sun 21/07/2024

Storyville: Hitler, Stalin, and Mr Jones, BBC Four | reviews, news & interviews

Storyville: Hitler, Stalin, and Mr Jones, BBC Four

Storyville: Hitler, Stalin, and Mr Jones, BBC Four

The tale of a maverick Welsh journalist, who saw Soviet and Nazi realities before his 1935 murder

Among friends? Gareth Jones (centre) before his 1935 murder in Inner MongoliaBBC 4

The Storyville documentary strand must rank as one of the special glories of British television. As its opening titles unfold in different languages, we can only celebrate programmes that still give time to international stories, told in their own time, and allowing an eclectic, sometimes oblique view on their subjects. Hitler, Stalin and Mr Jones, a film by George Carey (pictured below), serves as a rallying cry to endorse exactly that.

The “Mr Jones” of the title was a Welsh journalist, Gareth Jones, whose career in the 1930s and before took him to both Hitlerite Germany and Soviet Russia, to observe, at very close quarters, the realities of those countries. Supported by the patronage of another eminent Welshman, David Lloyd George, his access to the inner circles of both countries was privileged: he flew once on Hitler’s private plane, describing that leader later as looking like a “middle-class grocer”. Goebbels, in turn, received the resemblence moniker of a South Wales miner.

One of Jones’s major stories, as a foreign journalist in the Soviet Union, was the revealing of the extent of the Ukrainian holodomor, the famine of the early 1930s that came with Stalin’s elimination of private farming (the Jones family had had a remarkable position in Tsarist Ukraine, for their involvement in a steel mill, which brought a whole division over there from South Wales). A country that had been a bread-basket for its neighbours turned into a hunger state.

Reporting that crisis by the Western press accredited in Russia – with all its difficulties and limitations, then as now - was sporadic indeed: the New York Times correspondent Walter Duranty (notes from the diary of Jones on meeting Duranty, below left - "I don't trust Duranty - he still believes in collectivizaiton" fell for the official line, and his Pulitzer prize was very nearly withdrawn recently for those mistakes. His disputes with Jones leave little to Duranty's credit. Malcolm Muggeridge, writing for the Manchester Guardian, got more of it right, not least on the back of his correspondence and meetings with Jones, who was writing for The Times, though Muggeridge's support for the Welshman when needed, was not exactly forthcoming.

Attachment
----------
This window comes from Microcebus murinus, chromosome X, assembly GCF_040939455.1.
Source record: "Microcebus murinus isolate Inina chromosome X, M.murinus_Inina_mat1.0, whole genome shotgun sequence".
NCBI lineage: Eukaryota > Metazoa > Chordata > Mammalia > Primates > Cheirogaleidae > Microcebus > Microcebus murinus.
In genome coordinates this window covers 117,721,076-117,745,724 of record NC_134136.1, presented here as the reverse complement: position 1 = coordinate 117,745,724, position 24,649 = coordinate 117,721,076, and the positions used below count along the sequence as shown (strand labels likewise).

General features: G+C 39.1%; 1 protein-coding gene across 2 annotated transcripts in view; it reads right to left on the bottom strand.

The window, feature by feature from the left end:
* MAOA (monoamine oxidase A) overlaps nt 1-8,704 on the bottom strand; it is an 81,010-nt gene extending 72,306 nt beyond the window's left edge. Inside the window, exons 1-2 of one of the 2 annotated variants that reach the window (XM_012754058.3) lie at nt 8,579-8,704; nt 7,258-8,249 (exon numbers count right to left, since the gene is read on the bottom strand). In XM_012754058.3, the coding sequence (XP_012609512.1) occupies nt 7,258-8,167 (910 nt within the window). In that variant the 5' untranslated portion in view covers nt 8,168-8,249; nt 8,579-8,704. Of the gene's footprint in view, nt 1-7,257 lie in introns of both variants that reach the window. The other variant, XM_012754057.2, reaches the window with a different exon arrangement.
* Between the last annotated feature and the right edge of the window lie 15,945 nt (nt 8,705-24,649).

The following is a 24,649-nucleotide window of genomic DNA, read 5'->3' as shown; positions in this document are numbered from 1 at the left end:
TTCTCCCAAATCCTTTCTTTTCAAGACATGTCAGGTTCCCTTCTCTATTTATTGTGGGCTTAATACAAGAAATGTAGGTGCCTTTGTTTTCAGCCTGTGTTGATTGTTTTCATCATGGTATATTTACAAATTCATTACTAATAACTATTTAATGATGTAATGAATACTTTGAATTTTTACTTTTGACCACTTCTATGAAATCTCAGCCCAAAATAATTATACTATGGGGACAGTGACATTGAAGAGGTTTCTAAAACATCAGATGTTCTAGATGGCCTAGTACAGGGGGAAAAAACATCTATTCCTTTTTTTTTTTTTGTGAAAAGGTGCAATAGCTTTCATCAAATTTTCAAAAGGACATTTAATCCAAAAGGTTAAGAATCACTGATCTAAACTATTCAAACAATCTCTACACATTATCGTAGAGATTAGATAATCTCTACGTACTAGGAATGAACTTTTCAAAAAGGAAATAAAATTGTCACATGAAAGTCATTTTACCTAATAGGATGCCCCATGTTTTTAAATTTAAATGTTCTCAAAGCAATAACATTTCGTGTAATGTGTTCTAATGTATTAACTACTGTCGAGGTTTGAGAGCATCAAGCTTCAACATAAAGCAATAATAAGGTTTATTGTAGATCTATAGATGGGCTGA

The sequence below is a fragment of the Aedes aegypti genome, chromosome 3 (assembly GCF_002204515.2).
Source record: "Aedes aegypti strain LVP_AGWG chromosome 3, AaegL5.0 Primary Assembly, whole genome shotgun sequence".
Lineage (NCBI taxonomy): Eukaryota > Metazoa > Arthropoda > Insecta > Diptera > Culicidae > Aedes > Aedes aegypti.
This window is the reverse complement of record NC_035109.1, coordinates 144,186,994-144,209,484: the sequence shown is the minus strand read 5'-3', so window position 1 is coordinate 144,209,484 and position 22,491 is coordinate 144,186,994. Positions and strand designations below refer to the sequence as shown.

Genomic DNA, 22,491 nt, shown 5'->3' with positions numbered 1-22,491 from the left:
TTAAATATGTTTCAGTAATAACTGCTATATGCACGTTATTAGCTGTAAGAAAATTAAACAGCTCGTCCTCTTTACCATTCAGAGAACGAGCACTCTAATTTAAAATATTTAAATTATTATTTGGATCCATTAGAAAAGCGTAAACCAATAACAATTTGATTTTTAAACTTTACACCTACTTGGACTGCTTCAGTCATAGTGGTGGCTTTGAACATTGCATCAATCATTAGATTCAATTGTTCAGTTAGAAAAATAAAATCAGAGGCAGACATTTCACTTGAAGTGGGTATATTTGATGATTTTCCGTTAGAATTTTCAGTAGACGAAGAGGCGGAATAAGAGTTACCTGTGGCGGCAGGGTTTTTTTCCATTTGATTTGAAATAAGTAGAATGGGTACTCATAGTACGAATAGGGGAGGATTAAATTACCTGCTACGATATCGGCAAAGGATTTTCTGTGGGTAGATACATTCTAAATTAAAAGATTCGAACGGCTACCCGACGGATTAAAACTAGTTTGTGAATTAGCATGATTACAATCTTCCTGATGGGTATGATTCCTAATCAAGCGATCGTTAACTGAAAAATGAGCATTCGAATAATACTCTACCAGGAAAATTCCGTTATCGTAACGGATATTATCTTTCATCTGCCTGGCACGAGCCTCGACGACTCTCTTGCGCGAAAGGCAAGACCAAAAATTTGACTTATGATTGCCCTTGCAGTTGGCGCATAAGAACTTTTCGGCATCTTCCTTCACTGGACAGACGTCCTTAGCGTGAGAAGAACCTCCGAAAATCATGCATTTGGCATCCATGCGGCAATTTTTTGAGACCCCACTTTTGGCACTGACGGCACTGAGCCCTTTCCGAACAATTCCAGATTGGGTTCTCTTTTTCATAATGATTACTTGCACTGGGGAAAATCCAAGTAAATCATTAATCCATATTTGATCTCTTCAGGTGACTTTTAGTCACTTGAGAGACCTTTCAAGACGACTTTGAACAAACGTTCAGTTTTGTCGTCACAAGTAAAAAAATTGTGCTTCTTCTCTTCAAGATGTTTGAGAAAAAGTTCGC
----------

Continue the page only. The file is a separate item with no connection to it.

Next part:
Gareth Jones comes across here as something of a glorious chancer – one who, albeit, wrote home religiously every Sunday to his parents - whose luck ended in 1935 in Inner Mongolia, where he was kidnapped and executed by Chinese bandits. Was it ultimate revenge from the Soviets for his disclosures of the Ukraine famine? Almost certainly he was on the edge of the diplomatic espionage world, the “great game” that was continuing under his eyes. As with his contemporary Peter Fleming, such journalistic assignments were almost invariably accompanied by requests from Britain's Secret Intelligence Service to keep an eye open, and report back on anything seen.

If Carey’s film leaves one issue open, it’s the personal side of Jones’s life (though we see plentiful, and moving interviews from his surviving relatives, as well as full and impressive documents, including his notebooks and diaries. Other Joneses, relatives not by blood, but through archives, are also in evidence). The director’s narration is distinctly low-key, unlike some more evocative approaches by some of his BBC Four colleagues. If we follow the espionage line, perhaps Jones was indeed something of a “cipher”, whose identity finally escapes definition.

Carey was the founding editor of Newsnight, and a balance of news and documentary has been crucial in his career – including the gap between the “big” projects, like Jonathan Dimbleby’s five-parter on his journey through Russia, that Carey produced, and smaller films. As a director, he’s made three recent documentary films that caught Russian society today from “below the surface”. It’s a hand-held, minimal-crew style, that brings the rewards of authenticity, in the best Storyville tradition. Mr. Jones trumps even those earlier works, and surely has BAFTA written all over it.

Such journalistic expeditions were invariably accompanied by requests from the Secret Intelligence Service to keep an eye open and report back

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Jones reported on the 1932 Holodomor in the papers. He was the first to expose the Communist atrocities such as the Gulag camp system. The Gulag camp system existed during Mr. Jones' reporting in the Soviet Union. Clearly he was silenced. The truth he uncovered and reported on is now just coming out, decades after the Soviet Communist collapse.

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